We worked initially with Southampton, Having and Leeds councils to develop a tool completely from scratch – which was based around the academic framework. We did a lot of work with young people and local authorities to finesse that language to make it a lot more accessible.
In September 2018, we partnered with Bradford, Coventry & Doncaster, who are the second wave of local authorities. Since then, we’ve done a lot of co-production, and making sure it works for both Personal Advisors and Social Workers as well as young people. In the past year or so, we’ve finished our pilot process, we’ve been working with Social Care Institute for Excellence (SCIE) to formalise the learning. Additionally, we completed an internal evaluation and we’re now in the position to scale it.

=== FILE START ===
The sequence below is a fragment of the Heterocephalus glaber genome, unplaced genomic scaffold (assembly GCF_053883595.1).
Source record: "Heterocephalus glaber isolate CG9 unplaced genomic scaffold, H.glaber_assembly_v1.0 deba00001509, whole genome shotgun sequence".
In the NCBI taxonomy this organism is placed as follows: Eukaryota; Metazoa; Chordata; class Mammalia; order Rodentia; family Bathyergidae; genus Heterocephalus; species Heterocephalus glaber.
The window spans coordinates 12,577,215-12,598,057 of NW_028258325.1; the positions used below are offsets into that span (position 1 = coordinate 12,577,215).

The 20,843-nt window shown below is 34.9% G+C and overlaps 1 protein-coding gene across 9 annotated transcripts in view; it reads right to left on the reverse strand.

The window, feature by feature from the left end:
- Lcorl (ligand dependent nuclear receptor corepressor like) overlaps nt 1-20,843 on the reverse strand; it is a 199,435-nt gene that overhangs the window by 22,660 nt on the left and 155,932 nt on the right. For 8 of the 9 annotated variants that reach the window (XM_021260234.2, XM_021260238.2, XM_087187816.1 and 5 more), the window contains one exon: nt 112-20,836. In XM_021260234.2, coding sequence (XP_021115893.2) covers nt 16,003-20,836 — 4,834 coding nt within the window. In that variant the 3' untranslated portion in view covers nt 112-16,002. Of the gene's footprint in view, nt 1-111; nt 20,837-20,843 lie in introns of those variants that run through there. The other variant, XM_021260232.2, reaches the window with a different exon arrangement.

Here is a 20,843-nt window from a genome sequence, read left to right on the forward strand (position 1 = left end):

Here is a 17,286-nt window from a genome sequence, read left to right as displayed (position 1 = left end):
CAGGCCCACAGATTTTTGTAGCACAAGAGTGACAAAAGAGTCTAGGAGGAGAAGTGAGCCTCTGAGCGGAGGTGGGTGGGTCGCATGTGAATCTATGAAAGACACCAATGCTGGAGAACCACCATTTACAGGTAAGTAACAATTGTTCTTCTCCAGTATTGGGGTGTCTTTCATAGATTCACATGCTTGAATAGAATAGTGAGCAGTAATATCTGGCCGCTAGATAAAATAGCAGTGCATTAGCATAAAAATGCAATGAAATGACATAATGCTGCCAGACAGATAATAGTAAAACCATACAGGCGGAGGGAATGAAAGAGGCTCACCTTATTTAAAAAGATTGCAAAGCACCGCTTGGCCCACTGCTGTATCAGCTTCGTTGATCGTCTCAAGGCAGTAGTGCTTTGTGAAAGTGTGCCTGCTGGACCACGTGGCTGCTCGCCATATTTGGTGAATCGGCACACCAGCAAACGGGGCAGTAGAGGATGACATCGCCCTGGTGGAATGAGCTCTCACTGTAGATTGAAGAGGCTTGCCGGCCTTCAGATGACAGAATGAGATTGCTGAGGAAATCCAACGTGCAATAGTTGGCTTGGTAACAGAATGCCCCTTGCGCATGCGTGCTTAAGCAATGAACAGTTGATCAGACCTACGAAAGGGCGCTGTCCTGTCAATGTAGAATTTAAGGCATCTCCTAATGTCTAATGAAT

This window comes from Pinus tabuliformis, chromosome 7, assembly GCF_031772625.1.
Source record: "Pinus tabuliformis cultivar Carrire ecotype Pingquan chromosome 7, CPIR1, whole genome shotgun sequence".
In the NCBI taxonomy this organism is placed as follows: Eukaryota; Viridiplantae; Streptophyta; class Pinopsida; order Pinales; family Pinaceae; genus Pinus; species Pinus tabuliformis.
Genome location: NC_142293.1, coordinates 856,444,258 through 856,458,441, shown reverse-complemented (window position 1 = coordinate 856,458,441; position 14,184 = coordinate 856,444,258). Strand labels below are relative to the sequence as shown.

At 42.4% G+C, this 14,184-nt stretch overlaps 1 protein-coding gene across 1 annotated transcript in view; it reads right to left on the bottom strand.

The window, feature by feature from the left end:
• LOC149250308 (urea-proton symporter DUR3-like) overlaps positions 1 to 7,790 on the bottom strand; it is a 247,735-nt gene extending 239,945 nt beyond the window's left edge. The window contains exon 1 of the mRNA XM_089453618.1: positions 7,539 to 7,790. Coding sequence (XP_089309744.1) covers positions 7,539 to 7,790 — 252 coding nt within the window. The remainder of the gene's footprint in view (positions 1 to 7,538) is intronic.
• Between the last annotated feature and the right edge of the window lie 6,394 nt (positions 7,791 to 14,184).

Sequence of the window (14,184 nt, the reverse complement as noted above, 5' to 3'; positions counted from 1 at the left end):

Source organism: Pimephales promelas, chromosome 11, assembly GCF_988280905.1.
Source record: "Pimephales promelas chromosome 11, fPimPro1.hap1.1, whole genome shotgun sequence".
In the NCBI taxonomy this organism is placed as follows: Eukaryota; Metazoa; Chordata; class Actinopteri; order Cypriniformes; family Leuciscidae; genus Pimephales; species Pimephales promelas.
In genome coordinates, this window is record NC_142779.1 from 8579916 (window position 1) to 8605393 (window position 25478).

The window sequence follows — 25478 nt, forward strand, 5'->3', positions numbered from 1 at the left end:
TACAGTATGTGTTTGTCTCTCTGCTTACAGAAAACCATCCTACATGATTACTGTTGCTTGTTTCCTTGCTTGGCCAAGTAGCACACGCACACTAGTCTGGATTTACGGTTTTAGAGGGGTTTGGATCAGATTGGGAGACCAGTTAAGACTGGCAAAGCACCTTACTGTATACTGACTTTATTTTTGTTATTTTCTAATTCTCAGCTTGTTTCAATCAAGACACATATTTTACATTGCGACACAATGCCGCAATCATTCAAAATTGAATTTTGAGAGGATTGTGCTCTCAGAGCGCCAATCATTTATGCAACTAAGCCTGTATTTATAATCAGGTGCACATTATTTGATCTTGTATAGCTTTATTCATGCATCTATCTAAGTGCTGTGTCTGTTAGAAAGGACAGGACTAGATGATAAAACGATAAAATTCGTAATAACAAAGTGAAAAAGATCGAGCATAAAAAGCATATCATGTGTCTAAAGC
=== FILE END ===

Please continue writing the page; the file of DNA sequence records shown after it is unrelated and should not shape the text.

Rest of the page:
Can you explain to us the data dashboard?
Tan at Social Finance: The data dashboard is something that we envisaged from the start. There are about 60 questions over 8 domains. The data is so important on an individual level, these are the specific issues that this young person is facing. It’s also important for local authorities at a senior level to see the aggregate data and identify large proportionate issues that they can respond to – for example, a large proportion of young people don’t have access to heating, how can they put something in place to deal with that.
Bradford, how much has Leaving Well changed your ways of working?